Science at St Edward’s

Science at St Edward’s Prep School

The Science curriculum at St Edward’s has been designed with boys in mind. A practical-based approach is used to promote their understanding of scientific theory through investigations and hands-on activities. By linking the ideas learnt to the world around them, the boys develop a greater appreciation for the wonders of nature, new and future technologies and the mystery of the planets outside of our Solar System. The boys have the opportunity to create rainbows, design their own fireworks, observe animal and plant life cycles, hunt for creepy crawlies, build boats and learn how the body’s processes work.

In Pre-reception and Reception, the boys learn through play. Their observations and experiments are recorded and they are encouraged to think about the reasons why certain things happen. As the boys progress through Pre-Prep, they learn how to compare differences, make predictions, measure accurately and the importance of fair testing. Once they reach Year 3, they have their lessons in the Science laboratory – something that all of the boys really look forward to! The lab is fully kitted out with many resources including sinks, chemicals and working gas taps for chemical experiments. In Year 4 the boys earn their Bunsen burner licenses and will learn many practical techniques that most children do not get the opportunity to do until Secondary School. In Year 5 and 6 much of the emphasis of the Science lessons is on the boys utilising their understanding of scientific theory to solve real‑life problems. They are tasked with designing and carrying out their own investigations, recording their observations and writing a scientific conclusion.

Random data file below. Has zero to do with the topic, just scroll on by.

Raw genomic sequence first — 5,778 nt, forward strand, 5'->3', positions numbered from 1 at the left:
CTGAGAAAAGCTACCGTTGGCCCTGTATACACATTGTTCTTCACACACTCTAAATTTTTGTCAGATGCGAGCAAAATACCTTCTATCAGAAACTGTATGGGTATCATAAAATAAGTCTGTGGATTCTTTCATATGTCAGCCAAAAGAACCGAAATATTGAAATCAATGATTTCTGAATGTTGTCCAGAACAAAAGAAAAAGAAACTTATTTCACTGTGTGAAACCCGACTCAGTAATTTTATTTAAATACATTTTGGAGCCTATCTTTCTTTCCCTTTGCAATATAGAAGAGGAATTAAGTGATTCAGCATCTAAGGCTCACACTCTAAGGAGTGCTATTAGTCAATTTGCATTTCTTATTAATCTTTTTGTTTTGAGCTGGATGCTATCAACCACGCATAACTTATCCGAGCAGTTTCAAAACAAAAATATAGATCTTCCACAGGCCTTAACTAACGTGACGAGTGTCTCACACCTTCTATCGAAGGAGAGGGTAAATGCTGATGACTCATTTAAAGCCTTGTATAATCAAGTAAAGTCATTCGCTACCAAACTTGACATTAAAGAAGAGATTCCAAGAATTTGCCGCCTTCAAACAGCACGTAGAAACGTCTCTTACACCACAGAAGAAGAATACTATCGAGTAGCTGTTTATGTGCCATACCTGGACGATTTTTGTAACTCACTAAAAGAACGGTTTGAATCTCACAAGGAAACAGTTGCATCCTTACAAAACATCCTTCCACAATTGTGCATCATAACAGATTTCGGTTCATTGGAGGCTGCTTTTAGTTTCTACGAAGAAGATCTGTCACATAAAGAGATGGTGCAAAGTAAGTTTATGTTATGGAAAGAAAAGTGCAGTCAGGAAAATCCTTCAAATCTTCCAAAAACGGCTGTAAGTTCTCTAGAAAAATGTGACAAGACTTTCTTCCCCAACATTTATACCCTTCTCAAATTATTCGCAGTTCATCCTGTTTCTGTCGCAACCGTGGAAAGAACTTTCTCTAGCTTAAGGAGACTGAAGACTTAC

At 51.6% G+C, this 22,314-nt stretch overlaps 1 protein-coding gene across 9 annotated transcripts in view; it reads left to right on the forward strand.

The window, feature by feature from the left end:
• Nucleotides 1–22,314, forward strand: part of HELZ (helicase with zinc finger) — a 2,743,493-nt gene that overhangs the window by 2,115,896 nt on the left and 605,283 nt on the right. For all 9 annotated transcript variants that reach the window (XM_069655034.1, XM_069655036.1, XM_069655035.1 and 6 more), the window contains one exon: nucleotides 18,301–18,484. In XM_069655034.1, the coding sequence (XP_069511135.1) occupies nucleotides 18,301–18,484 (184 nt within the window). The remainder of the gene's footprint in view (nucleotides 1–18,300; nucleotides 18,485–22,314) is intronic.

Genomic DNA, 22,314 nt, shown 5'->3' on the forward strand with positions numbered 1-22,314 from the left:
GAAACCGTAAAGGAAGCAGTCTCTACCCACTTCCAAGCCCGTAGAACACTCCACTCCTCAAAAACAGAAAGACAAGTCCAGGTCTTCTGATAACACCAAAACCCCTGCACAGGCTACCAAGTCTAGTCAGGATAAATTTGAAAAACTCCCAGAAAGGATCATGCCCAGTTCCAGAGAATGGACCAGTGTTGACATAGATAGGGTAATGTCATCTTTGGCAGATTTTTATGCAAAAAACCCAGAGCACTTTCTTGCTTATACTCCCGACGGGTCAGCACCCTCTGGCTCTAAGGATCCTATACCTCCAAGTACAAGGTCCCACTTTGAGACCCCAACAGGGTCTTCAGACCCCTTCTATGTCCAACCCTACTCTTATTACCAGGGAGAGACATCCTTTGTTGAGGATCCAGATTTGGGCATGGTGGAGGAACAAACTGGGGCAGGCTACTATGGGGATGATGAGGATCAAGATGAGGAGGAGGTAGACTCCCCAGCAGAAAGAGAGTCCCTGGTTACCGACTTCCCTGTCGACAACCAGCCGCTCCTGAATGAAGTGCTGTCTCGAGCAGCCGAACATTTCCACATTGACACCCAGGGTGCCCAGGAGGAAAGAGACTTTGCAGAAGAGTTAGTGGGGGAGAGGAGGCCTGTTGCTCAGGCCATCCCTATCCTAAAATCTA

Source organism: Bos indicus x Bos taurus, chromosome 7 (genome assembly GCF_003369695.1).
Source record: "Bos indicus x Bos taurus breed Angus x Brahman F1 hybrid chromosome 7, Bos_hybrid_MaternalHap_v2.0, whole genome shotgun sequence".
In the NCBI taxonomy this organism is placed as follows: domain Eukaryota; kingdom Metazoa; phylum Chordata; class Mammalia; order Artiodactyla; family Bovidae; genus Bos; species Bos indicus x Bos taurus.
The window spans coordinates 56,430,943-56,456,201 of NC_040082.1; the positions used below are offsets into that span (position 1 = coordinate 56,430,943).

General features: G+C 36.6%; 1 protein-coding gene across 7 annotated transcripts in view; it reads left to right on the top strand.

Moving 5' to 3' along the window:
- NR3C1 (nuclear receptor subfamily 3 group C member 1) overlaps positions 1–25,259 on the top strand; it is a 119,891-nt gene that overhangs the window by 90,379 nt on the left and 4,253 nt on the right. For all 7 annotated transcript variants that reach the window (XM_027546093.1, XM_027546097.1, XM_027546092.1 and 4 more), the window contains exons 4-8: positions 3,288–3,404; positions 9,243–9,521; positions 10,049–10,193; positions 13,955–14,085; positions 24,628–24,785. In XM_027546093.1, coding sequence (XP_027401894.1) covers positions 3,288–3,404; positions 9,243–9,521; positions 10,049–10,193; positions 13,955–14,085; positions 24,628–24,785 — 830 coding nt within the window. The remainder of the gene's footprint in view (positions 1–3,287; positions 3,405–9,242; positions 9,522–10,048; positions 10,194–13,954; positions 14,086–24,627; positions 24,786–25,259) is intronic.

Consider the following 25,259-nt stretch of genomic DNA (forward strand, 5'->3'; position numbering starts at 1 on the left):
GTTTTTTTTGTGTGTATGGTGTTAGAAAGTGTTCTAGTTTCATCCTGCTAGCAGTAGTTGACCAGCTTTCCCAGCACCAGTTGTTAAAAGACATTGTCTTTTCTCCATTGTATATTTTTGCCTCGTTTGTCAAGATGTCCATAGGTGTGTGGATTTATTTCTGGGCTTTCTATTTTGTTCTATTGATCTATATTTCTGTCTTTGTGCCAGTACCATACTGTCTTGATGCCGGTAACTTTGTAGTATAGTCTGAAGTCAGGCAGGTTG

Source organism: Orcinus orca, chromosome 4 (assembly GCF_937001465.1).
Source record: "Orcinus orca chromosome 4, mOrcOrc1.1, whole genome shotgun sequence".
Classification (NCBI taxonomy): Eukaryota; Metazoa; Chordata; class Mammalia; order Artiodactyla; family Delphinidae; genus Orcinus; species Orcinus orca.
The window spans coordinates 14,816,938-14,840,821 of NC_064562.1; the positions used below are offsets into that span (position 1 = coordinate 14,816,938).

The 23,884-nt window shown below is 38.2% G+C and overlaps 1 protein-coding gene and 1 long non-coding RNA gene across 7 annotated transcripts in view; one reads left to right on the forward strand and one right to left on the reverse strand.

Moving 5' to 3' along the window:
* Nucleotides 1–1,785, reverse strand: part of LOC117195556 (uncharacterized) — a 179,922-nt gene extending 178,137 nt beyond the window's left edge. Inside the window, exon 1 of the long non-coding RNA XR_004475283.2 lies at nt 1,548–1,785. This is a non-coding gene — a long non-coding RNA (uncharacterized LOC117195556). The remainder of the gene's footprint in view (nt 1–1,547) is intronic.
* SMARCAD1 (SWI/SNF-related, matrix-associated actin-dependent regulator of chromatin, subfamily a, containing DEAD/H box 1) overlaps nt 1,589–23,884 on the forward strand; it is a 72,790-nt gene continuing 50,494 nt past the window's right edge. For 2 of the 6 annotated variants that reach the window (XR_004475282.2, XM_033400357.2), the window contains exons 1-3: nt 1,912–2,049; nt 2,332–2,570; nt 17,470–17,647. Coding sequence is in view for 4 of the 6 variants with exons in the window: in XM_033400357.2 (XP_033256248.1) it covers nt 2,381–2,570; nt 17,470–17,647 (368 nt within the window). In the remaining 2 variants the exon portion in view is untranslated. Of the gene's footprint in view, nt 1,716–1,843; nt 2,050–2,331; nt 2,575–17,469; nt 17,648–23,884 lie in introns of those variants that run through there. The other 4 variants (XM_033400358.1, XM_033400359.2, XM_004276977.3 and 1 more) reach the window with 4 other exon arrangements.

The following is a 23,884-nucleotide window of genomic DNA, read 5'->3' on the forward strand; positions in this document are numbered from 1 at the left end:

From an early age, boys enjoy playing with cars. Making them go faster, making them crash, knocking over towers of bricks, jumping off ramps, skidding and sliding. At St Edward’s, we use activities such as these to explain key scientific concepts. In Physics, cars can be used to explain the effects of friction; why tyres grip and why icy surfaces make cars slide. How the aerodynamics of a car will affect its speed and which shapes are the most aerodynamic. The forces involved in the design and racing of a formula 1 car. In our STEAM lessons, the boys had the opportunity to put all of these ideas into practice when they designed and raced their own formula 1 car on a purpose-built track. This is just one example of how boy-focussed activities have been incorporated into Science lessons to make them dynamic, exciting and accessible.

It is my hope that by running an engaging Science programme that promotes curiosity and discovery, the boys will go on to become the next generation of inventors and scientists. Who knows, perhaps one day a boy from St Edward’s will embark on the first manned voyage outside of our Solar System…

Dr Cane-Honeysett.